Report on Merapi (Indonesia) — 17 January-23 January 2001
Smithsonian / US Geological Survey Weekly Volcanic Activity Report, 17 January-23 January 2001
Managing Editor: Gari Mayberry
Please cite this report as:
Global Volcanism Program, 2001. Report on Merapi (Indonesia). In: Mayberry, G (ed.), Weekly Volcanic Activity Report, 17 January-23 January 2001. Smithsonian Institution and US Geological Survey.
7.54°S, 110.446°E; summit elev. 2910 m
All times are local (unless otherwise noted)
The VSI reported that during 16-22 January visual and instrumental monitoring revealed a continued increase of volcanic activity at Merapi. Activity consisted of several pyroclastic flows, small ash eruptions, glowing lava flows, lava avalanches, and an increase in seismicity, especially in avalanche and multi-phase earthquakes. More than 20 pyroclastic flows per day traveled continuously to the Sat (upstream of River Putih), Senowo, and Bebeng rivers. The number of glowing lava avalanches also increased since last reported, with more than 150 events per day observed. The avalanches traveled down to the Sat, Senowo, and Bebeng rivers extending as far as 3,500 m. The new lava dome, "lava dome 2001," grew at the volcano's summit over the preexisting "lava dome 1998." The Darwin VAAC reported that an ash cloud that was not visible on satellite imagery reached 500 m above the summit on 19 January. The VSI reported that during the report period ash fell in the towns of Babadan, Ngepos, and Kaliurang. An average of 95 tons/day of SO2 was measured. The volcano remained at Alert Level 3 (on a scale of 1-4).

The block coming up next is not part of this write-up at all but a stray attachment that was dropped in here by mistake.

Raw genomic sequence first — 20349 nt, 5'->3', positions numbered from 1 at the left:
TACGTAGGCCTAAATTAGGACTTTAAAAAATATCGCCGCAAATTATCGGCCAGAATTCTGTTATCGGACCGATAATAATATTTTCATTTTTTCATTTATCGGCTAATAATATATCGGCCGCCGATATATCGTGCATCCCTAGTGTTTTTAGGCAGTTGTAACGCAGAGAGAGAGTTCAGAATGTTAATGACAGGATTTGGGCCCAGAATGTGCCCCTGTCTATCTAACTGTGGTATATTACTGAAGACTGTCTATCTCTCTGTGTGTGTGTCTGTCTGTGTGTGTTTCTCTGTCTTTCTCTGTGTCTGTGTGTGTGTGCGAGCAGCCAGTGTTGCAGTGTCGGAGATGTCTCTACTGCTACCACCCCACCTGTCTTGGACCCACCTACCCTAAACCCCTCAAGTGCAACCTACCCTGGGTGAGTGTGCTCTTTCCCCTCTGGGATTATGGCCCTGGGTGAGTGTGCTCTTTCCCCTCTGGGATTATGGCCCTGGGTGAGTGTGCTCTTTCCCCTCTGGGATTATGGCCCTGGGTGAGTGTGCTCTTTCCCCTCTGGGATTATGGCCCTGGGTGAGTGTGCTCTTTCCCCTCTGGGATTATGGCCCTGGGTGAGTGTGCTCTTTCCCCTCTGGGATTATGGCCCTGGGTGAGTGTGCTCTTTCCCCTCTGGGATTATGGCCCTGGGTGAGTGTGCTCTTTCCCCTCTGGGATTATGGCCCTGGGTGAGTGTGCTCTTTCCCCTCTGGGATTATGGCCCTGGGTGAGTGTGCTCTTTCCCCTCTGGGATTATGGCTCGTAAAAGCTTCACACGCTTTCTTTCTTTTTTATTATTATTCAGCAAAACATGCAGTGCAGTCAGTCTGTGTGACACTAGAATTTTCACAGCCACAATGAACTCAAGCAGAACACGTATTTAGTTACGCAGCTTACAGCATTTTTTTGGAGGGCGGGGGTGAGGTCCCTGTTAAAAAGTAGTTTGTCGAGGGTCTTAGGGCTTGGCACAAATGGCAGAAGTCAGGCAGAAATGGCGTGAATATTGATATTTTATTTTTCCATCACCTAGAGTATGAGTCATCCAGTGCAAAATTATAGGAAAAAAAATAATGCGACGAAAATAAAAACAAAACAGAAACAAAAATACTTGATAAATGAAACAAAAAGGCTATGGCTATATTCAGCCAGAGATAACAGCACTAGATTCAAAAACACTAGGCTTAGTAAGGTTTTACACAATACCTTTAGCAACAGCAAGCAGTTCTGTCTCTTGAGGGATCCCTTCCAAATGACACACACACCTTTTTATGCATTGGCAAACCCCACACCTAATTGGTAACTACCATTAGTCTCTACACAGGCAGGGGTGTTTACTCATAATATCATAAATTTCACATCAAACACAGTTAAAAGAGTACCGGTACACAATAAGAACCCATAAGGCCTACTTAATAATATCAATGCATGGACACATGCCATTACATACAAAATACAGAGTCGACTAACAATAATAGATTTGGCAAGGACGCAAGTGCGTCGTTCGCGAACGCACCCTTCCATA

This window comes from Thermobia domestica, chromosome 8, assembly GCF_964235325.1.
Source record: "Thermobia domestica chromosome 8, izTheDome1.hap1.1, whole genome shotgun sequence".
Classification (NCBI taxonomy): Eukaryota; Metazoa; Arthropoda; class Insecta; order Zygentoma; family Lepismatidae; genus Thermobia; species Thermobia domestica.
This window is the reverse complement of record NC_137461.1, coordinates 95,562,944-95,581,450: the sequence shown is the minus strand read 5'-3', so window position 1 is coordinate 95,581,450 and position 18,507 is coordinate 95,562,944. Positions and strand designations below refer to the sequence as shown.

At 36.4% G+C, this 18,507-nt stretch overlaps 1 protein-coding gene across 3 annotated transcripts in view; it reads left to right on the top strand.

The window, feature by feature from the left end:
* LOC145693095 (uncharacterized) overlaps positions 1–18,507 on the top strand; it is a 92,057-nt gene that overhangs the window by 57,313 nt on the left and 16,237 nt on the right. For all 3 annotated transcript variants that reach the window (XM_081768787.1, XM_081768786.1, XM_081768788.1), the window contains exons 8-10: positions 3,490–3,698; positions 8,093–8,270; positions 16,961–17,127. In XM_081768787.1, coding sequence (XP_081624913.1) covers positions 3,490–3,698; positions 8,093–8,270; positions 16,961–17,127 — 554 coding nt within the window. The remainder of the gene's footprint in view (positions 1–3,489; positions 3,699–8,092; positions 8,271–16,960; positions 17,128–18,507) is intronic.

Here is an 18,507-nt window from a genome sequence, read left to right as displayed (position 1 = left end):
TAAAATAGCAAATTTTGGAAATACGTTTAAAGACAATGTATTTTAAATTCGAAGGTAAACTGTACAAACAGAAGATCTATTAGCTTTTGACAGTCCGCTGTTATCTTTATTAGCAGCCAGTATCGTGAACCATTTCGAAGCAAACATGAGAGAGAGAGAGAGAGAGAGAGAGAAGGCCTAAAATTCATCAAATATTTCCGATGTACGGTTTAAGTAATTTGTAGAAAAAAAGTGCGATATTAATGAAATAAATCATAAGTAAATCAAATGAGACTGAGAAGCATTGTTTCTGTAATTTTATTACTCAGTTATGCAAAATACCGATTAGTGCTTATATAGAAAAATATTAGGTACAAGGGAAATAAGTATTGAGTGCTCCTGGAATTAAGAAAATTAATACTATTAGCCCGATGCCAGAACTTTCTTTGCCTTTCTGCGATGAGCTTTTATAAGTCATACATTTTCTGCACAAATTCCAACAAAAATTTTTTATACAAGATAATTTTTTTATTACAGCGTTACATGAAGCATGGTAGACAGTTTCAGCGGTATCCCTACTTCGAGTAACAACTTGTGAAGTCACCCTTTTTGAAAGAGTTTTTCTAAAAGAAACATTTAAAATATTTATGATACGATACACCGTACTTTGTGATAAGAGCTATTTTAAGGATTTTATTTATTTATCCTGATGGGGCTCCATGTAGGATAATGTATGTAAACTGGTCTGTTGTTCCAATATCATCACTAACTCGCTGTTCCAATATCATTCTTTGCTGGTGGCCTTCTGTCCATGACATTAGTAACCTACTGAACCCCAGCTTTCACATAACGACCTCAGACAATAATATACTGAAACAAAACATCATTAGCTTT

Geologic Background. Merapi, one of Indonesia's most active volcanoes, lies in one of the world's most densely populated areas and dominates the landscape immediately north of the major city of Yogyakarta. It is the youngest and southernmost of a volcanic chain extending NNW to Ungaran volcano. Growth of Old Merapi during the Pleistocene ended with major edifice collapse perhaps about 2000 years ago, leaving a large arcuate scarp cutting the eroded older Batulawang volcano. Subsequently growth of the steep-sided Young Merapi edifice, its upper part unvegetated due to frequent eruptive activity, began SW of the earlier collapse scarp. Pyroclastic flows and lahars accompanying growth and collapse of the steep-sided active summit lava dome have devastated cultivated lands on the western-to-southern flanks and caused many fatalities during historical time.